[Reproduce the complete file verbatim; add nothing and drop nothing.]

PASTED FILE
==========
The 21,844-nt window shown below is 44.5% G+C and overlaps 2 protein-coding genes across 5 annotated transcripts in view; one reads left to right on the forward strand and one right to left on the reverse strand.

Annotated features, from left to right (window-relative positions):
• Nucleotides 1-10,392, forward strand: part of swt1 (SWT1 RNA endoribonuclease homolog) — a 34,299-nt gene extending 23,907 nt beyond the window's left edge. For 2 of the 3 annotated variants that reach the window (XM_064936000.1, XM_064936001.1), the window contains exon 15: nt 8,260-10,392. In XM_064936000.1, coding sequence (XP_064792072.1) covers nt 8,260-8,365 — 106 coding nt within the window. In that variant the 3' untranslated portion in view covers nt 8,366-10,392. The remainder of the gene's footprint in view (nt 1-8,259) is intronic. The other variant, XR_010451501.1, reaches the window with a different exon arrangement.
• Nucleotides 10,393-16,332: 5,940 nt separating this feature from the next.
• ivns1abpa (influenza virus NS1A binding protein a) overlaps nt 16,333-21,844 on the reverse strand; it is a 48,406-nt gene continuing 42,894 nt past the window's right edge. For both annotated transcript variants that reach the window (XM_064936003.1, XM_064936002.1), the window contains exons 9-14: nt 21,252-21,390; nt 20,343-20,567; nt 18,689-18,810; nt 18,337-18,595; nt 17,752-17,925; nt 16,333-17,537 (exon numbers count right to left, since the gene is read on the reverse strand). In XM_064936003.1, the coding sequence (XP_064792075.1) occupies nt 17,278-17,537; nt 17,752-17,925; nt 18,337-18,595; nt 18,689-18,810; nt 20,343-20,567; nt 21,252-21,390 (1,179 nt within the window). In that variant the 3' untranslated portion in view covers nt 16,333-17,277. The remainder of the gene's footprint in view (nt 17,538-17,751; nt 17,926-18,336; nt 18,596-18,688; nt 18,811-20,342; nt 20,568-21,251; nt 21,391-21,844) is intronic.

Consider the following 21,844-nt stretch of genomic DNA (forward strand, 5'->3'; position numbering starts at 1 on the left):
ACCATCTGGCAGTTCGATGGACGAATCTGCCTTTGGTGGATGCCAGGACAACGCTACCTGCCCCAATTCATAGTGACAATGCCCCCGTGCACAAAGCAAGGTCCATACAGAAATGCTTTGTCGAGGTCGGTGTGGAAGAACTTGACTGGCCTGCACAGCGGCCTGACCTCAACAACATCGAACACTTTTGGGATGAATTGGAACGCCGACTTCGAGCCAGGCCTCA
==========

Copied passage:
The 21,844-nt window shown below is 44.5% G+C and overlaps 2 protein-coding genes across 5 annotated transcripts in view; one reads left to right on the forward strand and one right to left on the reverse strand.

Annotated features, from left to right (window-relative positions):
• Nucleotides 1-10,392, forward strand: part of swt1 (SWT1 RNA endoribonuclease homolog) — a 34,299-nt gene extending 23,907 nt beyond the window's left edge. For 2 of the 3 annotated variants that reach the window (XM_064936000.1, XM_064936001.1), the window contains exon 15: nt 8,260-10,392. In XM_064936000.1, coding sequence (XP_064792072.1) covers nt 8,260-8,365 — 106 coding nt within the window. In that variant the 3' untranslated portion in view covers nt 8,366-10,392. The remainder of the gene's footprint in view (nt 1-8,259) is intronic. The other variant, XR_010451501.1, reaches the window with a different exon arrangement.
• Nucleotides 10,393-16,332: 5,940 nt separating this feature from the next.
• ivns1abpa (influenza virus NS1A binding protein a) overlaps nt 16,333-21,844 on the reverse strand; it is a 48,406-nt gene continuing 42,894 nt past the window's right edge. For both annotated transcript variants that reach the window (XM_064936003.1, XM_064936002.1), the window contains exons 9-14: nt 21,252-21,390; nt 20,343-20,567; nt 18,689-18,810; nt 18,337-18,595; nt 17,752-17,925; nt 16,333-17,537 (exon numbers count right to left, since the gene is read on the reverse strand). In XM_064936003.1, the coding sequence (XP_064792075.1) occupies nt 17,278-17,537; nt 17,752-17,925; nt 18,337-18,595; nt 18,689-18,810; nt 20,343-20,567; nt 21,252-21,390 (1,179 nt within the window). In that variant the 3' untranslated portion in view covers nt 16,333-17,277. The remainder of the gene's footprint in view (nt 17,538-17,751; nt 17,926-18,336; nt 18,596-18,688; nt 18,811-20,342; nt 20,568-21,251; nt 21,391-21,844) is intronic.

Consider the following 21,844-nt stretch of genomic DNA (forward strand, 5'->3'; position numbering starts at 1 on the left):
ACCATCTGGCAGTTCGATGGACGAATCTGCCTTTGGTGGATGCCAGGACAACGCTACCTGCCCCAATTCATAGTGACAATGCCCCCGTGCACAAAGCAAGGTCCATACAGAAATGCTTTGTCGAGGTCGGTGTGGAAGAACTTGACTGGCCTGCACAGCGGCCTGACCTCAACAACATCGAACACTTTTGGGATGAATTGGAACGCCGACTTCGAGCCAGGCCTCA